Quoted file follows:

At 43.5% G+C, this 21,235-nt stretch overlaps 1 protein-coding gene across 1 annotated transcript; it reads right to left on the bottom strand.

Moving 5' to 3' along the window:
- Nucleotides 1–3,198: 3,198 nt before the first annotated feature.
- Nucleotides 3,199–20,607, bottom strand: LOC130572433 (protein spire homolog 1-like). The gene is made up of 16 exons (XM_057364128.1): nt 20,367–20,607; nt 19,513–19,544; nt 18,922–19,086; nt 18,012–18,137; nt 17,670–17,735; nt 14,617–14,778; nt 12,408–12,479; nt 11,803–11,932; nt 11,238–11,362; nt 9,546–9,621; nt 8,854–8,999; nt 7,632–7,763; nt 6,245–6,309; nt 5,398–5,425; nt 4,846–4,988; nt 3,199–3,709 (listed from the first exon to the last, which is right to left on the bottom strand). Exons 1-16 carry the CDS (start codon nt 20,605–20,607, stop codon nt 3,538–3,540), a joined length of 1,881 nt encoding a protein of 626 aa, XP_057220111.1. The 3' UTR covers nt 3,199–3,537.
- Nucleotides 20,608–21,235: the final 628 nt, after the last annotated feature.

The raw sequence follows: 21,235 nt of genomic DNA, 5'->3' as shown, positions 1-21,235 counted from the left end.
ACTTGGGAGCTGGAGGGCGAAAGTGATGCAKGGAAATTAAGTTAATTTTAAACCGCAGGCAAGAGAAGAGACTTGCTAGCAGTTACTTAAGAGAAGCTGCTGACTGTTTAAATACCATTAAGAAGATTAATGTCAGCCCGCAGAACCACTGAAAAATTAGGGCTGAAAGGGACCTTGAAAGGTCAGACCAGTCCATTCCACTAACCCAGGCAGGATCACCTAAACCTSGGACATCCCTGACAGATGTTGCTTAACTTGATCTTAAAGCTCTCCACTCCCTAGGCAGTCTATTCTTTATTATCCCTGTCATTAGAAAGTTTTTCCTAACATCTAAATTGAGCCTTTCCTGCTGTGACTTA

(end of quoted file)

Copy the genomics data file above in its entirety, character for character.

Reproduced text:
At 43.5% G+C, this 21,235-nt stretch overlaps 1 protein-coding gene across 1 annotated transcript; it reads right to left on the bottom strand.

Moving 5' to 3' along the window:
- Nucleotides 1–3,198: 3,198 nt before the first annotated feature.
- Nucleotides 3,199–20,607, bottom strand: LOC130572433 (protein spire homolog 1-like). The gene is made up of 16 exons (XM_057364128.1): nt 20,367–20,607; nt 19,513–19,544; nt 18,922–19,086; nt 18,012–18,137; nt 17,670–17,735; nt 14,617–14,778; nt 12,408–12,479; nt 11,803–11,932; nt 11,238–11,362; nt 9,546–9,621; nt 8,854–8,999; nt 7,632–7,763; nt 6,245–6,309; nt 5,398–5,425; nt 4,846–4,988; nt 3,199–3,709 (listed from the first exon to the last, which is right to left on the bottom strand). Exons 1-16 carry the CDS (start codon nt 20,605–20,607, stop codon nt 3,538–3,540), a joined length of 1,881 nt encoding a protein of 626 aa, XP_057220111.1. The 3' UTR covers nt 3,199–3,537.
- Nucleotides 20,608–21,235: the final 628 nt, after the last annotated feature.

The raw sequence follows: 21,235 nt of genomic DNA, 5'->3' as shown, positions 1-21,235 counted from the left end.
ACTTGGGAGCTGGAGGGCGAAAGTGATGCAKGGAAATTAAGTTAATTTTAAACCGCAGGCAAGAGAAGAGACTTGCTAGCAGTTACTTAAGAGAAGCTGCTGACTGTTTAAATACCATTAAGAAGATTAATGTCAGCCCGCAGAACCACTGAAAAATTAGGGCTGAAAGGGACCTTGAAAGGTCAGACCAGTCCATTCCACTAACCCAGGCAGGATCACCTAAACCTSGGACATCCCTGACAGATGTTGCTTAACTTGATCTTAAAGCTCTCCACTCCCTAGGCAGTCTATTCTTTATTATCCCTGTCATTAGAAAGTTTTTCCTAACATCTAAATTGAGCCTTTCCTGCTGTGACTTA